There are many situations wherein more than one person desires to interact with or gather information about a physical object without being able to directly touch the object. Such situations are common in museum setups, shop windows etc. Usually, if there is a digital interface for displaying information about the object, people are forced to take a turn-based approach to gain access to the digital information. While wearable AR solutions can be used, they do not allow a walk-up and play approach to the object (apart from requiring a standardized content delivery model).
Multi-User See-Through Augmented Reality Display (or MUSTARD) is aimed at delivering multi-view digital content that augments the physical objects while allowing the user to interact with the system without any hardware on person. Thus the key features of MUSTARD are:
Multi-view content delivery based on the physical position of the user in front of the display.
See-through display that augments the physical objects without affecting the visibility of the object.
MUSTARD received the ‘Best Paper Honorable Mention’ award at CHI 2012.
Multi-User See-Through Augmented Reality Display (or MUSTARD) delivers multi-view digital content that augments the physical objects while allowing the user to interact with the system without any hardware on person. This requires two abilities:
Multi-view content delivery:
There are many options to deliver multi-view content. Multiview capable systems rely on parallax barriers, lenticular lens arrays, microlens arrays, switchable diffusers, holographic optical elements (HOEs) as some of the main methods for delivering multiview information using a ‘single’ data panel.
MUSTARD relies on a concept called Random Hole Displays (RHD) which is similar to parallax barriers as it also relies on revealing only certain parts of the screen to a single viewer at a time. The major advantage of RHD over parallax barriers is that it can generate multiple simultaneous views instead of the stereo-views parallax barriers are capable of.
The ‘Random Hole’ part means that any user sees a randomly distributed points on the display at any one time through a hole-mask. The randomly positioned holes and the position of the viewer determines what part of the screen is visible to the viewer.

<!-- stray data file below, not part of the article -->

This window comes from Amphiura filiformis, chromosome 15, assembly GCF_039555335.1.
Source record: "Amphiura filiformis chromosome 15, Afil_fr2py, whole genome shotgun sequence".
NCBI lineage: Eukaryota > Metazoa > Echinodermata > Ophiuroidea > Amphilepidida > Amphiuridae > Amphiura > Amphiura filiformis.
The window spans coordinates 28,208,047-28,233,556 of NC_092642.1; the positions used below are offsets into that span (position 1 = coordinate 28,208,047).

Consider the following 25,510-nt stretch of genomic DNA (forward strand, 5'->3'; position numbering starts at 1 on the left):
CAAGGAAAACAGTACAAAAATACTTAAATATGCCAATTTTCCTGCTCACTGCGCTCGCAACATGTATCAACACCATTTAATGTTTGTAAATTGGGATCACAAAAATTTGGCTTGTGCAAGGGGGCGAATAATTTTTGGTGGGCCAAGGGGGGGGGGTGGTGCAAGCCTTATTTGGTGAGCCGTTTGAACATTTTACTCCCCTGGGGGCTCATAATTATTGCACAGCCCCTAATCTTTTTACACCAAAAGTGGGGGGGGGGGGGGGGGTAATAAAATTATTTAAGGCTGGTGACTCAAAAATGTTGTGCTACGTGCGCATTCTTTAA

While a static hole-mask RHD will only ever show a small fraction of the screen, MUSTARD uses a dynamic hole-mask which reveals different parts of the screen over time and hence provides full coverage of the display.
Even with RHD, more than one user can see some parts of the screen. These parts of the screen are called conflict pixels. To resolve what should be shown at these conflict pixels, MUSTARD uses a conflict resolution function which generates a color which is least different from each of the colors to be delivered to the users seeing that pixel.
All methods capable of delivering multiview content described above modify all the light that passes through them (the only exception is HOE) and hence cannot be used for see-through purposes.
MUSTARD utilizes the principle of operation of liquid crystal panels (LC) to achieve see-through capability. The LC panels work by blocking polarized light to display data. By stacking a modified LC panel (back polarizer removed) in front of an unmodified LC panel, MUSTARD allows any object placed between the panels to be visible.
This works because any light reflected from the object, if unpolarized, will pass through the front panel without being affected. On the other hand, polarized light exiting from the rear LC panel will be affected by the front LC panel making data on the front LC panle visible. [see figure below]
2012-May. MUSTARD: Multi-User See-Through Augmented Reality Display. Abhijit Karnik, Walterio Mayol-Cuevas, Sriram Subramanian. In Proceedings of the 30th International Conference on Human factors in Computing Systems. ACM, New York, NY, USA. 10 pages. (View)
MUST-D: Multi-User See Through Display in UIST 2011 Posters. (View)
MUSTARD is partially supported by Microsoft Research through the PhD Scholarship Programme & by a University of Bristol Pump Priming grant.
*Do note that these images and videos are from a system that uses time-multiplexed representation of visual information. It’s capabilites are therefore not captured to the level we would be happy with*
Youtube link (here)
*Click for larger resolution images
MUSTARD showing two different views for two different positions.
MUSTARD close-ups showing see-through operation